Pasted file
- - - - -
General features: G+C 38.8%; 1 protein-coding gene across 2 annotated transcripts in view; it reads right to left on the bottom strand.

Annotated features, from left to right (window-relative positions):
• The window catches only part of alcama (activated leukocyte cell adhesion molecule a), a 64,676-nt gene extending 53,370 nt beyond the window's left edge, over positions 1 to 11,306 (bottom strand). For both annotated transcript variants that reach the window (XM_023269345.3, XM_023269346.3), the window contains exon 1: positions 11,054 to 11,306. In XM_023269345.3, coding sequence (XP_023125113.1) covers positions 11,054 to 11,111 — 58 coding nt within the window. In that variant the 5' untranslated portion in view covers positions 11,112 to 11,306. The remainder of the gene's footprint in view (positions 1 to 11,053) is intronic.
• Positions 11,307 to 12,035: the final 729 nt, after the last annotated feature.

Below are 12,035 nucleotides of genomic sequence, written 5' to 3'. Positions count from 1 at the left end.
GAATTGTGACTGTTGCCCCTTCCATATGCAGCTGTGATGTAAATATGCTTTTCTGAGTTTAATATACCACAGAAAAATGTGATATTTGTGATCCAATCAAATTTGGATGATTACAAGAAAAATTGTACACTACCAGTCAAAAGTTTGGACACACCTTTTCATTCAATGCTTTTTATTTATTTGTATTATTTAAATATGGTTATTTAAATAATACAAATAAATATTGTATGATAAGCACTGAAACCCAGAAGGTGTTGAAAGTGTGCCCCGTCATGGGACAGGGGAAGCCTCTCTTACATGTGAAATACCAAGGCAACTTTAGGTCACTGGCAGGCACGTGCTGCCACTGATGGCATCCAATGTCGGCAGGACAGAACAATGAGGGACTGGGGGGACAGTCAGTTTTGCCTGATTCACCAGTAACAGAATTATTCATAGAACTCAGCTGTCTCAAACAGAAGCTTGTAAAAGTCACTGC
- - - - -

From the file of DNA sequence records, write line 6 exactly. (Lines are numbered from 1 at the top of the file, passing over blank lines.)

GAATTGTGACTGTTGCCCCTTCCATATGCAGCTGTGATGTAAATATGCTTTTCTGAGTTTAATATACCACAGAAAAATGTGATATTTGTGATCCAATCAAATTTGGATGATTACAAGAAAAATTGTACACTACCAGTCAAAAGTTTGGACACACCTTTTCATTCAATGCTTTTTATTTATTTGTATTATTTAAATATGGTTATTTAAATAATACAAATAAATATTGTATGATAAGCACTGAAACCCAGAAGGTGTTGAAAGTGTGCCCCGTCATGGGACAGGGGAAGCCTCTCTTACATGTGAAATACCAAGGCAACTTTAGGTCACTGGCAGGCACGTGCTGCCACTGATGGCATCCAATGTCGGCAGGACAGAACAATGAGGGACTGGGGGGACAGTCAGTTTTGCCTGATTCACCAGTAACAGAATTATTCATAGAACTCAGCTGTCTCAAACAGAAGCTTGTAAAAGTCACTGC